At this point, all the new German coalition government has said is that it would allow “the controlled sale of cannabis to adults for recreational purposes in licensed shops,” an announcement that has brought the cannabis market to new heights and raised serious concerns among other European countries.
The proposal to establish a regulated market for adult sale and consumption of marijuana and to promote a broader drug policy — including regulated and taxed dispensaries, quality controls and effective youth protection laws — was featured in the deals agreed among the German coalition parties negotiated in strict secrecy after September elections.
A game-changing move
The center-left government led by Olaf Scholz, a Social Democrat who replaced the longtime center-right chancellor Angela Merkel, works in coalition with the progressive Greens and the pro-business Free Democrats.
Former Chancellor Merkel’s Christian Democrat party had blocked the proposal for years.
Although no timetable has been set for the introduction of legislation, “the plan could still turn out to be a game-changing precedent for the global business of growing and selling marijuana, one that will be closely watched by other countries toying with liberalising their drug laws,” reported the Financial Times.
While not illegal to consume cannabis under current German law, purchasing the drug is outlawed. A contradictory position as in other European countries including the Netherlands, Portugal, and Spain, where possession of small amounts of cannabis can still be a civil infraction at the same time that it’s available in “tolerated” coffee shops or cannabis social clubs.
Biggest in the world
The plan, which would open a significant market for growers and dealers, includes a reevaluation of the new law and its repercussions after four years.
Germany would be largest nation in the world to legalize cannabis after Uruguay, Canada, Malta and 18 states in the Unites States.
Decriminalisation, according to the Financial Times “could deliver a net benefit to the state of €4.7 billion a year, including €2.8 billion in tax revenues and €1.36 billion in savings on police and legal costs, according to a recent study by Heinrich Heine University Düsseldorf.”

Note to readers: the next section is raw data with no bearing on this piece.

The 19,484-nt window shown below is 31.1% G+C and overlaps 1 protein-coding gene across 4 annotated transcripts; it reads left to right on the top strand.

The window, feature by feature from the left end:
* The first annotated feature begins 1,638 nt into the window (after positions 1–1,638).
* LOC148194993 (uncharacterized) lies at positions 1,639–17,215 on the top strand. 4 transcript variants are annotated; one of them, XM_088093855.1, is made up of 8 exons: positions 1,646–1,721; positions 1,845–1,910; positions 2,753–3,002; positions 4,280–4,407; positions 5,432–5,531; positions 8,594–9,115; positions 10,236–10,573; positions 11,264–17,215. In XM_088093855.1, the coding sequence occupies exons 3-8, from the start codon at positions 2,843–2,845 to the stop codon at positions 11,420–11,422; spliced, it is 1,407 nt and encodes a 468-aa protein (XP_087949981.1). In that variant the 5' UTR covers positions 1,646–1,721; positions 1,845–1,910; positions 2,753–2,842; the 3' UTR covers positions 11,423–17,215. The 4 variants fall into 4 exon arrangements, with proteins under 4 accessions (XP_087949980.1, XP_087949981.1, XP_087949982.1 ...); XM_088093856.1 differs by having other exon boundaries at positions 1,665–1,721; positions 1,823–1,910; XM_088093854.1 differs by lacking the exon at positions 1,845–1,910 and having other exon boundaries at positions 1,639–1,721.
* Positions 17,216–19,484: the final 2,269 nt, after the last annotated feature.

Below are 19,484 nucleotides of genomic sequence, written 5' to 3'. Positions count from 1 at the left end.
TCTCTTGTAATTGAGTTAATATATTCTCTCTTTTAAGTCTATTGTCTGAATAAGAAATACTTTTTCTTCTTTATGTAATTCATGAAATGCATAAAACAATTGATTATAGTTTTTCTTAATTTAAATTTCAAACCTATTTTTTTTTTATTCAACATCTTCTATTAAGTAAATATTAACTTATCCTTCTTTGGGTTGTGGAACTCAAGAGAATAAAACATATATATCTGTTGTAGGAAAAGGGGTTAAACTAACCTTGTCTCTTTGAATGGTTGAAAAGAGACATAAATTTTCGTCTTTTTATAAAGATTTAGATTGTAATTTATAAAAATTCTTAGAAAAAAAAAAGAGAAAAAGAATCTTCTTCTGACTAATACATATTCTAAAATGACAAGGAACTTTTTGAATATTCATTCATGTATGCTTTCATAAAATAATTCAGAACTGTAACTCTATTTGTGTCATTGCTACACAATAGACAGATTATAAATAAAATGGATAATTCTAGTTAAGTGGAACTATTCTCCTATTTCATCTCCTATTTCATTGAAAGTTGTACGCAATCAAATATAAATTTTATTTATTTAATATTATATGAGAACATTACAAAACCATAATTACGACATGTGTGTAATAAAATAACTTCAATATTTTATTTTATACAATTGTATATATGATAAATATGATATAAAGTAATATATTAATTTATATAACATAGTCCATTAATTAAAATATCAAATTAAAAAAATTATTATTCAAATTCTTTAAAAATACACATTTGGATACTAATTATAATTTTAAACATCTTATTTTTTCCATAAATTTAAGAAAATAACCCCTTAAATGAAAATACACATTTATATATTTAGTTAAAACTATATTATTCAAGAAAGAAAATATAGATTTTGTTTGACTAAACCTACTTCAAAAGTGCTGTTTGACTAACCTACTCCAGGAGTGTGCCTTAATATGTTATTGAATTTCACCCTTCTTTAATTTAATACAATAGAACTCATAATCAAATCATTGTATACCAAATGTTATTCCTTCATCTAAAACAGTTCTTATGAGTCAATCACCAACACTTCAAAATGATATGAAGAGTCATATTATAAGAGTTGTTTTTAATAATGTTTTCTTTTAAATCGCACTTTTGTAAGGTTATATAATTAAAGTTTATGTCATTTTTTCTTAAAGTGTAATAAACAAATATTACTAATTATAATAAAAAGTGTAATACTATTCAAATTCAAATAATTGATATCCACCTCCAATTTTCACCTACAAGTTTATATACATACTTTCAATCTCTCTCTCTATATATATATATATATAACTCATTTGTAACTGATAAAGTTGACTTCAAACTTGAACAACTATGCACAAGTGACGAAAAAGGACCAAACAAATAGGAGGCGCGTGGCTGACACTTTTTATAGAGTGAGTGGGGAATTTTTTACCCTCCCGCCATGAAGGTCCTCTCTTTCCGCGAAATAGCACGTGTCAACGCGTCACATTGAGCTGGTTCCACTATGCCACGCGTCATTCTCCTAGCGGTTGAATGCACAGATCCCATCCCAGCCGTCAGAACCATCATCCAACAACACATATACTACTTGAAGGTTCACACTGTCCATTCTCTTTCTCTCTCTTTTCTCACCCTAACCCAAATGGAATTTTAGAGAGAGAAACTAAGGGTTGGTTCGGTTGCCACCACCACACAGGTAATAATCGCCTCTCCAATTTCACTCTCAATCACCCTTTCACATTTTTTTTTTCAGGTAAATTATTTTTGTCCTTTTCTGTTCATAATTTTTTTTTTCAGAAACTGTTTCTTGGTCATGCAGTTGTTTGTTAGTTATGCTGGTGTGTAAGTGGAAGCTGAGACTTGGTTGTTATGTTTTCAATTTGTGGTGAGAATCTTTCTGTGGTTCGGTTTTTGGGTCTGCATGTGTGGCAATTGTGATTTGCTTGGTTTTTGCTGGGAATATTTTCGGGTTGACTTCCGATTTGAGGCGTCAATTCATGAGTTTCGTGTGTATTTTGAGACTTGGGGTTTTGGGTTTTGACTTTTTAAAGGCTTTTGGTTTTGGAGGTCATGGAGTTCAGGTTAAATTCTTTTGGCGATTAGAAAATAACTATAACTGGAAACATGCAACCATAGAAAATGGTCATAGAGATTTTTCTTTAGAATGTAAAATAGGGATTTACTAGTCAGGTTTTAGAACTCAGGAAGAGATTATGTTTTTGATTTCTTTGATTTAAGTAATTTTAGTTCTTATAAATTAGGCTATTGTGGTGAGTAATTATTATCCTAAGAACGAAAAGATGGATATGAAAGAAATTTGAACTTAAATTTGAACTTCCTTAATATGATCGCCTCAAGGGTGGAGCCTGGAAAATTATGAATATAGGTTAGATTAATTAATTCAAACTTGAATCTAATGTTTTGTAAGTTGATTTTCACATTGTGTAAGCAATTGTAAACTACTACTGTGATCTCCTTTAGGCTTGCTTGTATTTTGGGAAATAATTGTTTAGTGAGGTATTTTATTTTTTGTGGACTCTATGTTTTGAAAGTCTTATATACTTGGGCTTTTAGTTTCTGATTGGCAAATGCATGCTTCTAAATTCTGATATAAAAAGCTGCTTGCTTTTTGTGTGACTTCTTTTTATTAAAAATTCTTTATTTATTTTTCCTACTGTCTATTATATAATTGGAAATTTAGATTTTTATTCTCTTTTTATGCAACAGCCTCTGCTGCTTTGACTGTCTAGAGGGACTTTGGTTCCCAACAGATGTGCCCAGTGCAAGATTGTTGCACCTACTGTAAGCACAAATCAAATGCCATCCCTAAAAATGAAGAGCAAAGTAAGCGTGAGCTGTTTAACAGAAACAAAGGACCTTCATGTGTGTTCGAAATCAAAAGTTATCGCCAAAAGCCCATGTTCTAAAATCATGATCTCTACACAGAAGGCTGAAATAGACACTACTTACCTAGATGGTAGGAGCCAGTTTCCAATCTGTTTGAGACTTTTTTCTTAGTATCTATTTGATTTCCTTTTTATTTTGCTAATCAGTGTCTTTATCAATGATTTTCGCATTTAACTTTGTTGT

Malta, first in Europe
The German initiative follows that of Malta, the European Union’s smallest member state, which last week became the first European Union country to legalize the use and growth of marijuana for recreational purposes.
The Malta government said that “the new law was aimed at ending the criminalization of people for smoking the drug and at reducing criminal trafficking,” wrote the New York Times.
The law passed by parliament now awaits the president’s signature, which is considered a formality. It allows people to carry up to seven grams of marijuana, grow up to four plants in their apartments and keep up to 50 grams of dried cannabis at home.
“Malta has formally legislated what exists in other European countries in a weird gray area,” Steve Rolles, an analyst at Transform Drug Policy Foundation, an advocacy group in Britain, told the paper.
In the hands of nonprofits
A new government organization called the Authority on the Responsible Use of Cannabis will be in charge of the regulation that, among other rules, establishes that marijuana outlets be situated more than 250 meters from schools or youth centers and is managed by nonprofit groups that will be allowed to grow the plant.
Their members can buy up to seven grams a day, up to a maximum of 50 grams a month.
It is still prohibited to consume cannabis in public, with higher fines for violations when minors are present and fines from €50 to €100 for people carrying between seven and 28 grams.
The German and Maltese decisions are likely to be followed by other members of the Union. A referendum in Italy obtained the necessary number of signatures while Switzerland, Luxembourg and the Netherlands are discussing the introduction of new drug regulations that move toward legalization.